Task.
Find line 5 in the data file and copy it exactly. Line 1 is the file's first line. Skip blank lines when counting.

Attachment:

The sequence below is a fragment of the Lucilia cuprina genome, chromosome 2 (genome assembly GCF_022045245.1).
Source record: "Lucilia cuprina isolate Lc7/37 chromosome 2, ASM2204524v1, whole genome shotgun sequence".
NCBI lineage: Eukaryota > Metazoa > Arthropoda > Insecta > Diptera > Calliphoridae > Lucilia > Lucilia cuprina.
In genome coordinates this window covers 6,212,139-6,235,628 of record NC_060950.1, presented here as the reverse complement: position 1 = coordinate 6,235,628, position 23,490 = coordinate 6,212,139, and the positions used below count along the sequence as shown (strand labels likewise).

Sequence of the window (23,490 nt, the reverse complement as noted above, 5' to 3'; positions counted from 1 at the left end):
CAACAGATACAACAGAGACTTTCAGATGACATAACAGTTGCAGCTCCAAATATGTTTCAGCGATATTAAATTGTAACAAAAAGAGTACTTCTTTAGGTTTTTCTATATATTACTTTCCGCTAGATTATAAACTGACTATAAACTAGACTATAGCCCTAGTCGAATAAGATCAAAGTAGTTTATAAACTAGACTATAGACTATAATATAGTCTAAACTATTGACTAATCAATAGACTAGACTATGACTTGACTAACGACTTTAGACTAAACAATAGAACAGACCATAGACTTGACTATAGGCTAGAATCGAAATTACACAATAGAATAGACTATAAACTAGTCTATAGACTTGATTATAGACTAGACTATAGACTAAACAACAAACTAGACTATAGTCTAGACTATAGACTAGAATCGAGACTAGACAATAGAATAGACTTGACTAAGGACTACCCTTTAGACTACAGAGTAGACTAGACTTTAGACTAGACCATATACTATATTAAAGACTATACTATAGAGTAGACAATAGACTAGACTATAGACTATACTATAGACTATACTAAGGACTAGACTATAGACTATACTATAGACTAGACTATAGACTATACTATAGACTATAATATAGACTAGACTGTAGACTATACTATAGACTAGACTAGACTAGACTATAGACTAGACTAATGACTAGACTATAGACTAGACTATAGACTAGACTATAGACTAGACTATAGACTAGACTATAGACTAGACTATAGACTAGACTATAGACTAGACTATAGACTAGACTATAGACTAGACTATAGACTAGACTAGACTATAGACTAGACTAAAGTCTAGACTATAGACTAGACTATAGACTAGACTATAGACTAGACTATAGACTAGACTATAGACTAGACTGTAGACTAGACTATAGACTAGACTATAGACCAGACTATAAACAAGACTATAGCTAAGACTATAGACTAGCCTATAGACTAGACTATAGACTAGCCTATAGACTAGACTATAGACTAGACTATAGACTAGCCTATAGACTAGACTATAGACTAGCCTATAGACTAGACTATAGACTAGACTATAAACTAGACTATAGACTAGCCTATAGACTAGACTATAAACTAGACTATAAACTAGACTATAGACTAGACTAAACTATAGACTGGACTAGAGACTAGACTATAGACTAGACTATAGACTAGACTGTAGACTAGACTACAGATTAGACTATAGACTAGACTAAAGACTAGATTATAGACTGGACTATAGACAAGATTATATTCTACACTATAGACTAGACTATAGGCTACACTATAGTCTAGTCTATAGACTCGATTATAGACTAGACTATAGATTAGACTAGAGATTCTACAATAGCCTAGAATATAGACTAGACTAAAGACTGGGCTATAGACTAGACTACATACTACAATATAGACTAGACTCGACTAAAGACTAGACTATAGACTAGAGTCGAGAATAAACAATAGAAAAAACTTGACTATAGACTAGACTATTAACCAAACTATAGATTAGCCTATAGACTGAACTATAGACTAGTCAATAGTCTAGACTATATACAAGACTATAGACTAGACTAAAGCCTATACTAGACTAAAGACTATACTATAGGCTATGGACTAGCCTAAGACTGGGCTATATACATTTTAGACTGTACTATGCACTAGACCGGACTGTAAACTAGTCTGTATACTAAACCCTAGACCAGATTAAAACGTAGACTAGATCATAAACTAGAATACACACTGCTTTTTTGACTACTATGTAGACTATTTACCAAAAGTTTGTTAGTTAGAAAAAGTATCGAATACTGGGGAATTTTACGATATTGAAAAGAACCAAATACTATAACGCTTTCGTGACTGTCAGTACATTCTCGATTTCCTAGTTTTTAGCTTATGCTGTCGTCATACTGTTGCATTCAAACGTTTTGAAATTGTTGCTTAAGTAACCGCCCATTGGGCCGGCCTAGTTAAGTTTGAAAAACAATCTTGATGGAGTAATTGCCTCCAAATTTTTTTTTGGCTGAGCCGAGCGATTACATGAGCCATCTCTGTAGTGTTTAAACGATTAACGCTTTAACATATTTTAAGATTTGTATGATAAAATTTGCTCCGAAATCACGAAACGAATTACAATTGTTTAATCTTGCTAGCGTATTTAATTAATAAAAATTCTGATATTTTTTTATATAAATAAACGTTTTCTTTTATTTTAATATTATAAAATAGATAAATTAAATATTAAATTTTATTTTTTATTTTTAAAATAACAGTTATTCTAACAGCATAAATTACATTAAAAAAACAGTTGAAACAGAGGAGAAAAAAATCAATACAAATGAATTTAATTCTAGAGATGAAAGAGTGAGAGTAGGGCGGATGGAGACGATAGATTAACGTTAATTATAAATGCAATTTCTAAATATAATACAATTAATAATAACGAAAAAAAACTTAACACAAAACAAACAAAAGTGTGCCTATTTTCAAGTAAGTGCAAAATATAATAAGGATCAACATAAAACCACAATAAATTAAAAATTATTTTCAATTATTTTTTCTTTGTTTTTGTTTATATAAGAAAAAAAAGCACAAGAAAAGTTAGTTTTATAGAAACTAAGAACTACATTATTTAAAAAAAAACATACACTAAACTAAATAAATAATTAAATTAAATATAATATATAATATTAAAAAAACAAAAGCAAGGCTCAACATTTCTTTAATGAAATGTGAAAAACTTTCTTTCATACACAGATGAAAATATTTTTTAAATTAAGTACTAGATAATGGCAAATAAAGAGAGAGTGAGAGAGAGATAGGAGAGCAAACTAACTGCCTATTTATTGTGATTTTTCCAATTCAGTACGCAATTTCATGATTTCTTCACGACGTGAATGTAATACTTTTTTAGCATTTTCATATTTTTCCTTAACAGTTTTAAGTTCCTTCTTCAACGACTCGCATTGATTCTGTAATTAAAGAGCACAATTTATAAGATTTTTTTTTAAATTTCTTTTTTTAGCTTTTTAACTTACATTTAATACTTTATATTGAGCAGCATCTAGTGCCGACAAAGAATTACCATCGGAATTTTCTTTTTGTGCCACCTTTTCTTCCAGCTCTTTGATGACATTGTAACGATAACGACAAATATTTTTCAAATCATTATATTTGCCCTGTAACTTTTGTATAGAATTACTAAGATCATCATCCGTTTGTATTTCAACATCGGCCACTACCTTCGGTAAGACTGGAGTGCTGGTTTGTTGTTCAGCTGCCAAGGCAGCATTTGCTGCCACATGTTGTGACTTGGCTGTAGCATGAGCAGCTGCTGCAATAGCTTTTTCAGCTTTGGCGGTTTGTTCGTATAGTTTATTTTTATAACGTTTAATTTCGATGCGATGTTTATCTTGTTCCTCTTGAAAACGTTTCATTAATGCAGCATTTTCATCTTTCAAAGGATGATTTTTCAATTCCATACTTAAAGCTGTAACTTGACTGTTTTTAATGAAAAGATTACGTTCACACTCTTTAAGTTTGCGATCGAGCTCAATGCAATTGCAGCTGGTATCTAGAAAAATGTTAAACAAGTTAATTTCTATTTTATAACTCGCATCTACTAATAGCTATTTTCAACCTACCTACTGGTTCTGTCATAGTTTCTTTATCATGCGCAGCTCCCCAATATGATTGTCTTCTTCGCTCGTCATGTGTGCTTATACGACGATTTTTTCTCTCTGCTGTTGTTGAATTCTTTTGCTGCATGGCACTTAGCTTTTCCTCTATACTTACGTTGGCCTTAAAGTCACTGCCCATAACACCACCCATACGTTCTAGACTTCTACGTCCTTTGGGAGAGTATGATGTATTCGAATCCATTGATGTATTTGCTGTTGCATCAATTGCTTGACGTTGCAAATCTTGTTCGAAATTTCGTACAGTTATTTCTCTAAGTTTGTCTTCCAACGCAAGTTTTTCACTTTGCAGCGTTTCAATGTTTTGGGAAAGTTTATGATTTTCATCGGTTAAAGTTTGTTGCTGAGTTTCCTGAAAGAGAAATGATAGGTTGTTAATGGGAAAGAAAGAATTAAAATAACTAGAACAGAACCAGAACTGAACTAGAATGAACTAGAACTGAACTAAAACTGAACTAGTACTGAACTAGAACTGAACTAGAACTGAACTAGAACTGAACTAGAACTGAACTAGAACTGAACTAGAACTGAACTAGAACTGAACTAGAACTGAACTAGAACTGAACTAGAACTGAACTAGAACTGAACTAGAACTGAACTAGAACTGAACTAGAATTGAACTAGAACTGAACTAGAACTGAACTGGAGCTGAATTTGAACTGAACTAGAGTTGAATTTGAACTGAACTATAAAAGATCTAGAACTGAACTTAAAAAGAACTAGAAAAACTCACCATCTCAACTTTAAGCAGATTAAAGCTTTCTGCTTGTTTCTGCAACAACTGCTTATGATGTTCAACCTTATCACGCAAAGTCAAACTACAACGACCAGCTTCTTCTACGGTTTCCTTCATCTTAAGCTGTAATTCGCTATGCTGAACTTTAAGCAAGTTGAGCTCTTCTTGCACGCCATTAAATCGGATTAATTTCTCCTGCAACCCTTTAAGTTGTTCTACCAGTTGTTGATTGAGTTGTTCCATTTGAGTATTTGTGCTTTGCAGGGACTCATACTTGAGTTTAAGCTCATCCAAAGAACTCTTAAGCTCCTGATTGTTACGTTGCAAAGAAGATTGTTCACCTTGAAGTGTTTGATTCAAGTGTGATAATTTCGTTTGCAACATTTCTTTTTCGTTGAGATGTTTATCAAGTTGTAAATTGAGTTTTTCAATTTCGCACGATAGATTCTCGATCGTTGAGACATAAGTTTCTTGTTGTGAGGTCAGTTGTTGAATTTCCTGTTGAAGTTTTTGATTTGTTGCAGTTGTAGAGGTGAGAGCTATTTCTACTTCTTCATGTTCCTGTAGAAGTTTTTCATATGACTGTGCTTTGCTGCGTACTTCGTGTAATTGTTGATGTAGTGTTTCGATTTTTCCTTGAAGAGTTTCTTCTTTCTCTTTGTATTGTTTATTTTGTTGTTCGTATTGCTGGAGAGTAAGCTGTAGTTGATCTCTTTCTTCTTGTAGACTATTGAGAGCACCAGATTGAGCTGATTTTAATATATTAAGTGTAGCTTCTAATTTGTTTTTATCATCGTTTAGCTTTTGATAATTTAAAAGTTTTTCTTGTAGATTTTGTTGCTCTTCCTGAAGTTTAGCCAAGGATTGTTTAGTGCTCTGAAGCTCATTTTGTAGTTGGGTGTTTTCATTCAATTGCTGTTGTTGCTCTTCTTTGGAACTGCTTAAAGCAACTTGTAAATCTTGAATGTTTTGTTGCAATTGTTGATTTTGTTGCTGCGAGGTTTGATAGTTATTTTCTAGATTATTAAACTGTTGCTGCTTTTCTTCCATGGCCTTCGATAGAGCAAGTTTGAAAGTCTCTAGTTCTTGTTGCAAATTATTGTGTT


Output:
Sequence of the window (23,490 nt, the reverse complement as noted above, 5' to 3'; positions counted from 1 at the left end):